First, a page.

As these allergies are a lot harder to pinpoint and diagnose directly, most Veterinarians decide to carry out a 'food trial' with these dogs.  Thankfully there are several very good diets available for dogs with this problem. They all basically work on the same principle. Because the immune system recognizes the proteins in the food as foreign – the food companies have found that by hydrolyzing (or making these proteins very small), the immune system can no longer recognize them. These new, small and indictable proteins do not cause any reaction from the immune system and hence dog's with food allergies respond well and quickly to these products. A food trial is undertaken with this food ONLY for three weeks and after this time other foods may be added in one by one, week by week, by your Vet in order to try and pinpoint the food or foods to blame.


Atopy is basically the canine version of eczema. Again this is a problem where the dog's immune system over-reacts, however in this case a different form of reaction takes place which causes the dog to have an ongoing desire to itch and lick him or herself making the dog very uncomfortable. Just like a food allergy – dogs with atopy are generally itchy everywhere. This syndrome is often difficult to diagnose directly and is often diagnosed by excluding the other allergies mentioned.

Treatment is either ongoing low dose steroids to help stop this excessive immune response, or another new drug recently available within the last 2 – 3 years called "Atopica". This is a drug called cyclosporine which acts much like steroids do, but without the side effects we commonly see with excessive use of them. Although this treatment is a little more expensive, it is by far and away the best current treatment available for this problem.


As stated above, most of these problems are managed, NOT cured (at this stage of Veterinary medicine anyway). In all of these cases a topical antibacterial, anti-inflammatory cream is always helpful for reddened and broken areas of skin and your Vet can prescribe some of this cream for your dog in these instances. He or she may also want to give your dog a short course of steroids or a steroid injection to help take the inflammation out of the skin and make your dog more comfortable at home, as well as prescribe a course of antibiotics ideal for skin infections. There are also several very good medicated shampoos currently on the market which are also ideal for this. Also don't forget that a dog can have one or all of the above allergies, and it is important your Veterinarian helps to work through this with you.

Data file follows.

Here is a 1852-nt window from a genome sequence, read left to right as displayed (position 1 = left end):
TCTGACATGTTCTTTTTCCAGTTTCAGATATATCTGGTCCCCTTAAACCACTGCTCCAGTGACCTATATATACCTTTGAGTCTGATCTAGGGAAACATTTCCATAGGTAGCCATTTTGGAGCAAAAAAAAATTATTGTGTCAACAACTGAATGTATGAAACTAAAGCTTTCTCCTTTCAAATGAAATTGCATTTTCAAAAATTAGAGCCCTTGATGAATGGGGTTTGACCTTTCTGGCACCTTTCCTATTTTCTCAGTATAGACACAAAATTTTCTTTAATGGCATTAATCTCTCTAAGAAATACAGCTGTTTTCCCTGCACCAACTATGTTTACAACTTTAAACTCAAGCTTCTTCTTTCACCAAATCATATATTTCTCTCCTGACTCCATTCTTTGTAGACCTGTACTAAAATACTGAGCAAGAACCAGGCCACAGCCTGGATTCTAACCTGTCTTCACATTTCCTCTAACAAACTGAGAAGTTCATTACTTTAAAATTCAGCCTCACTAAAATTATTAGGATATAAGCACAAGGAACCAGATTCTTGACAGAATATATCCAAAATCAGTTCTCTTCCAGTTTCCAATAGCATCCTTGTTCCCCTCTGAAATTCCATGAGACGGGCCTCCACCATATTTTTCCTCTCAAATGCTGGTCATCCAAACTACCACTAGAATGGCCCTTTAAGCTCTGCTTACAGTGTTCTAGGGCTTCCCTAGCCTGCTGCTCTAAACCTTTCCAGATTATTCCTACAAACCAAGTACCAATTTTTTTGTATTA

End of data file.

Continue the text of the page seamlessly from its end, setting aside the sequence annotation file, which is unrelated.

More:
Other Causes of Canine Pruritis

Of course it is important to remember that although these allergies are common, they are not ALWAYS the cause of itching in dogs. Skin mites and other parasites as well as many other causes of bacterial or fungal infections can also cause intense itching without an allergic basis, and this is where Veterinary medicine steps in to attempt to diagnose the exact cause of the problem. As above, this can include anything from skin biopsies, to food trials, to skin scrapings or even just treatment trials with steroids. Ultimately your Vet has your dog's best interests in mind and will consider all the possible causes for itching before coming up with a diagnostic plan in order to get the best treatment for your boy or girl!

When your dog does actually need a veterinary visit, it is important not to book in too many routine things in one go! If a dog is having multiple vaccines, split these up so they don't all have to be given on one day. Likewise, it wouldn't be the best idea to book your boy or girl in for a nail clip, vaccinations, ear cleaning and a grooming! Keep the routine procedures light for a while. Likewise if you have a very anxious of fearful dog, if you can put off these routine procedures, do!

Finally I always encourage my clients to handle their dogs at home and carry out "fake exams". This means flipping the lip and having a look at his or her teeth, checking in the ears, feeling the legs and between the toes on each paw, feeling the abdomen and picking your dog up and put him or her on a table!! If you can do this several times a week with rewards for good behaviour then this will definitely put you in good stead for the actual physical exams your Vet carries out.


Remember to keep these main four canine allergies in the back of your mind when you next see your dog scratching, and if you suspect one of these in your boy or girl, be sure to consult with your local Veterinarian about further workup to confirm or deny your suspicions!

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Thursday, 29 February 2024